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Nonprofits partner up to form learning pod for Cleveland Metropolitan School District students

Go inside a learning pod to see why they’re having great success for CMSD students.

CLEVELAND — Students and parents across Northeast Ohio are struggling with online learning during this time of COVID-19. But now, two nonprofits are teaming up to help a group of two dozen Cleveland Metropolitan School District (CMSD) students.

Greater Friendship Baptist Church transformed itself into a socially distanced education pod where students can learn.

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Cordale Scott with the nonprofit ‘Good 2 Great Youth Development’ says the students just need a little extra help to realize their full potential.

“You think that you’re not smart or that you can’t obtain knowledge. Kids are now learning that ‘Hey, if someone helps me and I take my time, I can grasp information and I can learn.' So that’s big for us,” says Scott.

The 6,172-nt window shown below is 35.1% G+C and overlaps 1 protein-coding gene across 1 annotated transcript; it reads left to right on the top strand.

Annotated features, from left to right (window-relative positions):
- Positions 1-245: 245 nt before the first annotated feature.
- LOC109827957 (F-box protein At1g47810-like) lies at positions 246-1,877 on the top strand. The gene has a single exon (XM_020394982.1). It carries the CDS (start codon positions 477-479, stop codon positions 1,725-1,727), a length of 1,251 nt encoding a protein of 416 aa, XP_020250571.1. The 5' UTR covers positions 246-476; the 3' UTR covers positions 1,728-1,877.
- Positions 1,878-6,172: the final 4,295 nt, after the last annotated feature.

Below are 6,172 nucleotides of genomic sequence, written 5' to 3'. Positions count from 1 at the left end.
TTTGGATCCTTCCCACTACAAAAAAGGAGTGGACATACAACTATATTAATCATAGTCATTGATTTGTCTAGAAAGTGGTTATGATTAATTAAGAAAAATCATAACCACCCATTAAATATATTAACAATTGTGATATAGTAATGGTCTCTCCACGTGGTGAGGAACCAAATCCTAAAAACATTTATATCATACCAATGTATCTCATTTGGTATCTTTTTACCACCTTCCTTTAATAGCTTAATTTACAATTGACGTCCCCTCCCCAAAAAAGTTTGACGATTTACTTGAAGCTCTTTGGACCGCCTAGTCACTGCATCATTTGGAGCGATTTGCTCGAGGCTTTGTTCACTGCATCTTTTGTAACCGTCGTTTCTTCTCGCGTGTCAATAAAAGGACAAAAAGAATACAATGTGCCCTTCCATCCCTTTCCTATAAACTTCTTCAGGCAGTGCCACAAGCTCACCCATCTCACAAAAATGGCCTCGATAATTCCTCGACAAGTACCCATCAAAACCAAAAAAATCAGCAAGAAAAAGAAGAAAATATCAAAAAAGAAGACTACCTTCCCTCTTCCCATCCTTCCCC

Students still participate in CMSD online classes and get help with technology when needed.

A second grade student named Brooklyn Dial says she often has connectivity issues and can’t always get back on track without help. Students in the learning pod also get extra help. That's something Lavelle Hunter, a seventh grade student, says he didn’t get a lot of during in-person schooling.

“There are a lot more kids there than it is here, so they (teachers) can’t help us right away. So I like here better,” says Hunter.

Kristiaun Copez-Minor, the Youth Coordinator for Gem-N-Me, one of the local nonprofits to start this learning pod, says what makes it special is its ability to offer educational, social and emotional help seven days a week.

“Our at-risk students are just as capable as students that are in the outer ring suburbs or from a wealthy family. They just need the chance. They need the extra support and they deserve every little bit we’re giving them,” says Copez-Minor.

Silka Hilton is the pods’ Academic Advisor and says the more personalized appraoch to learning is having a positive impact on students in the pod.

“All of them were able to move up. The assessments have different levels so they hit their benchmarks. We even have one student where even her social worker reached out to me and said ‘What are you doing because she’s never been like this!” And that’s rewarding,” says Hilton.

On Monday, Cuyahoga County committed to investing $500,000 into local educational pods for CMSD students because the individualized aspect is seeing such great results.